Since then, the Jewish people have had to contend mostly with the Arab world and its supporters. Though the Arab world conspired with the Nazis in the Final Solution during World War II, they did not get a chance to carry out their part of it once the Battle of El Alamein miraculously went in favor of the Allies.

Then came the formation of the State of Israel and the War of Independence in 1948. At that stage, the Jewish homeland was only what had already been partitioned and given to the Jewish people. But that did not make a difference to the Arabs, who initiated an existential war against the ill-equipped Jewish state. Once again, miracles saved the day.

That did not stop the Arabs from trying several times more after. Though they have come close to defeating the Israeli army, the Jewish people have held on, miraculously.

Anyone who can’t see God’s hand in all of this is looking at history through one eye only. They’re turning a blind eye to the odds of such a tiny nation surviving, let alone thriving, in the face of a such a monstrous and ongoing threat. Without God, the math just doesn’t work out.

Seudas Shlishis

THE SO-CALLED plight of the Palestinian people was a later invention. When the Arab world realized they could succeed politically where they failed militarily, they created the Palestinian people. It didn’t matter that these were Arabs whom they once rejected and sent packing. Like Balak and Bilaam, their common cause made them put their differences aside to take land from the Jews.

It was all about leverage. The Arabs could not dethrone the Israelis, but maybe the world could. If somehow they could create a narrative that the Western world could buy, they could undermine Jewish rights to Eretz Yisroel and bring international pressure to bear on an internationally isolated Jewish nation. The Israelis balked at Arab demands, but could they at world demands, even though the Arab world does all the time?

It was an uncharacteristically clever move, which only emphasizes the fact that God was behind it. The fact that it has been so successful underscores God’s involvement. Miracles still abound for the Jewish state showing God’s ongoing support, but the struggles have also increased, showing God’s ongoing testing of the Jewish people.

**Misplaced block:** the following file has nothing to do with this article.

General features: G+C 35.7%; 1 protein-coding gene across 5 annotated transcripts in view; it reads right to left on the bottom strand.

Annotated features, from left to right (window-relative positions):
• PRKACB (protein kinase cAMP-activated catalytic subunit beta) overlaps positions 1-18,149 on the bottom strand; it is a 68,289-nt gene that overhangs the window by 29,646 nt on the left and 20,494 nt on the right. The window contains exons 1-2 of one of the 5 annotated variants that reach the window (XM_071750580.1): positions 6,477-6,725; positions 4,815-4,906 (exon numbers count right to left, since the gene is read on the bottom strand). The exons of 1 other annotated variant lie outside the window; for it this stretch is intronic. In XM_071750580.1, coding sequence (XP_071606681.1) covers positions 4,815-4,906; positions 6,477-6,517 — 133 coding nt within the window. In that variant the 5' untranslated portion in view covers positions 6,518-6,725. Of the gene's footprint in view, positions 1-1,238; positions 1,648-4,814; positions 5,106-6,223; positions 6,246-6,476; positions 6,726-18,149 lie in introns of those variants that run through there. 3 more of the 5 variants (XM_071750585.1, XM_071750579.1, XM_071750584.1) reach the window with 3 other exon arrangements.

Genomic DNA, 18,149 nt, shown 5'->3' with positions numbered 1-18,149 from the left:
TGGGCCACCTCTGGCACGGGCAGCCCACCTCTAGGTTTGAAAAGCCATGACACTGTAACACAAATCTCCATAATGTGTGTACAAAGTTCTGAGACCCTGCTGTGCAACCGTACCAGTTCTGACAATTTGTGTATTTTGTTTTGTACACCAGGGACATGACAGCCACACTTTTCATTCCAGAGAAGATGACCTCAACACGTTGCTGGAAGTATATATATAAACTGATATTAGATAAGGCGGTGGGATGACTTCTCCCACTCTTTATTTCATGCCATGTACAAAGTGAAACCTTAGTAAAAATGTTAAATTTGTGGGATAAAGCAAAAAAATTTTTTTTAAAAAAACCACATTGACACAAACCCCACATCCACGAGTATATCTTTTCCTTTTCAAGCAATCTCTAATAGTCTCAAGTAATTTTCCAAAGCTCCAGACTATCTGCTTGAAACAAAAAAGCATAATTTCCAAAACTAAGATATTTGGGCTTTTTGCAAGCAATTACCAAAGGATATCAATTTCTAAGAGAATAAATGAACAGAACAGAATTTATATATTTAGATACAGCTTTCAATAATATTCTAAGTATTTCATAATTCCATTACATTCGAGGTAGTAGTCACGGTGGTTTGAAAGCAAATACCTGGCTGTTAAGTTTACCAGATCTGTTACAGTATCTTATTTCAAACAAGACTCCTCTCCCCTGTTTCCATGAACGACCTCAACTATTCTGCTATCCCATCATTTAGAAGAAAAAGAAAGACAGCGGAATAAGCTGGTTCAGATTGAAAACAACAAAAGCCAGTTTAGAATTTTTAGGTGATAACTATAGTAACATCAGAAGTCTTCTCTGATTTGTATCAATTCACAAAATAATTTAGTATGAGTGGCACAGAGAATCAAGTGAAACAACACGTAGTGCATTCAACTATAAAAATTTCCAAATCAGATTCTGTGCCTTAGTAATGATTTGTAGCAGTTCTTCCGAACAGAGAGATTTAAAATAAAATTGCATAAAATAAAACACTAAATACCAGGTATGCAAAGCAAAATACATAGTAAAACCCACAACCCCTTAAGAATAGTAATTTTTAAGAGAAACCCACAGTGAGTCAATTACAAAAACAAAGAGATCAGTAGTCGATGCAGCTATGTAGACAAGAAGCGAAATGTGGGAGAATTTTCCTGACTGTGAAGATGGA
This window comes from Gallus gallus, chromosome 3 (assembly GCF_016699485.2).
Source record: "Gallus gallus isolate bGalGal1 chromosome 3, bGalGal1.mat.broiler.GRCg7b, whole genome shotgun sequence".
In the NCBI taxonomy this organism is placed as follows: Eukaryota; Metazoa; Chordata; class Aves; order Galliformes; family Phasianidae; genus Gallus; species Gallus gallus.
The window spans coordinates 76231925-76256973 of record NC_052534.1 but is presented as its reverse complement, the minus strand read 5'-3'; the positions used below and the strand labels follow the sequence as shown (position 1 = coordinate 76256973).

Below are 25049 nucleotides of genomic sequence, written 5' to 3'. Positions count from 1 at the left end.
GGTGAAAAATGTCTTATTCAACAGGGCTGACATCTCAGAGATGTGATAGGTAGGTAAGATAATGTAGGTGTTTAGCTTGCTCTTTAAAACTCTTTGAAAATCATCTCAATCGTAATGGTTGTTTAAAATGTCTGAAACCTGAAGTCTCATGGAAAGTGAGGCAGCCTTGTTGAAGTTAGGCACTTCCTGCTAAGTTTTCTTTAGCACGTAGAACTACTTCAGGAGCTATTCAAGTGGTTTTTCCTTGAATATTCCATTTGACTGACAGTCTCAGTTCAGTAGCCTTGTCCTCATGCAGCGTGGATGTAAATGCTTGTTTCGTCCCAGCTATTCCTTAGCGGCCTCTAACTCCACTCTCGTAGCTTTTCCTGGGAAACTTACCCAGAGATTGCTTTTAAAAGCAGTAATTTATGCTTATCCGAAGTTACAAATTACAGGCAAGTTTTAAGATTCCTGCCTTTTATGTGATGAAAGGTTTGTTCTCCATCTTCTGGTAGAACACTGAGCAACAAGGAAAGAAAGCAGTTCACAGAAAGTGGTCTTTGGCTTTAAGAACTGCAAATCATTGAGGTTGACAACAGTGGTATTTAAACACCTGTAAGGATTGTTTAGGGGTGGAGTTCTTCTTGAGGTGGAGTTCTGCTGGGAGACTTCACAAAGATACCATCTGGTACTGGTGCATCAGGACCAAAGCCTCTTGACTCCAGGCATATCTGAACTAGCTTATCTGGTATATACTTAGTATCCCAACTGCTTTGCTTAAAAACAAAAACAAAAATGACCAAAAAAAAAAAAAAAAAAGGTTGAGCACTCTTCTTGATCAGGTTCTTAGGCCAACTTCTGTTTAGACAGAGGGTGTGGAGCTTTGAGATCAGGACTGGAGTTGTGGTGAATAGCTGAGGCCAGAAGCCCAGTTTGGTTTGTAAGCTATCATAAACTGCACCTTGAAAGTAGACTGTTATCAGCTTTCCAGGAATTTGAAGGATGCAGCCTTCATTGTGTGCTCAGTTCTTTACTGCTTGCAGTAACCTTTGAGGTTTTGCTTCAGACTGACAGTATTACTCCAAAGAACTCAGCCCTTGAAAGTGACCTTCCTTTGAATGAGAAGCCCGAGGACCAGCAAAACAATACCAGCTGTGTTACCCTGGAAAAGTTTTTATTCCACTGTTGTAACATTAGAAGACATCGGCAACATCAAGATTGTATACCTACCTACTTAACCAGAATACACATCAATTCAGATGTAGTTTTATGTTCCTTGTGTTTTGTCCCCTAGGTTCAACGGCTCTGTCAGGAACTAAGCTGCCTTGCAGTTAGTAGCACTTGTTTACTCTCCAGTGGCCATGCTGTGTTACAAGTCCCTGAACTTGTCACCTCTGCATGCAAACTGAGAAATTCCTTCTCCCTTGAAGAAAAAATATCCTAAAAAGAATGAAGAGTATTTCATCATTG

The Arabs fight for themselves.

The world supports them for suspicious reasons.

But God is the Screenwriter, and everyone else just takes their cues from Him, albeit unwittingly. Our job is to remember that, and to look at history from that perspective. At the end of the day it’s not about the Right of the Left, friends or enemies. It is about using the situation to do what the Torah expects from us, and not getting distracted by convincing but false realities.

Melave Malkah

IT IS CERTAINLY not easy to stay focussed. God has designed such a phenomenally complicated and well thought out “set” that fools people into believing it has a life of its own. Some of the greatest minds have stumbled to the point of believing that God does not exist, that everything happens only as a matter of cause-and-effect.

Even religious people get fooled. We know intellectually that God made everything and runs everything. It is one of the 13 Principles of Faith. But emotionally we act as if God has removed himself from history, and that we can be victims of circumstances we neither created nor control. The “game” is that convincing.

But as we look back at the world thousands of years ago from 5782, that history was already looking ahead thousands of years at us. God told Avraham to go to Eretz Canaan and then created a famine so he’d go down to Egypt, so that Sarah would be abducted by Pharaoh, so that she could be freed miraculously, so that Hagar would be impressed enough to join her retinue, so that a barren Sarah could tell her husband to have a child through Hagar, so that Yishmael would be born and give rise to the same Arab nations that harass us today. When you’re God, you can do all that with pinpoint accuracy thousands of years in advance.

Yishmael, the PLO, Hamas, all of them were always part of the plan. We had to deal with them at the beginning of history, and we have to deal with them again at the end of history. They’re part of the segue to the Messianic Era.

Why them, and why now?

I have my theories, as do many others. I also imagine that the answer is right in front of us in this week’s parsha, and that it will be clear to us once history is over. Until that time, the only thing we can do is make sure we remain true to Torah values and loyal to the Jewish people.

There will be casualties along the way. There always are, and there already have been. The goal is to not be one of them, and the best protection a person has is to remember that only God is the Magen Avraham—Shield of Avraham. He is the Screenwriter, Director, and Producer. Remember that, and you’ll already be head and shoulders above most.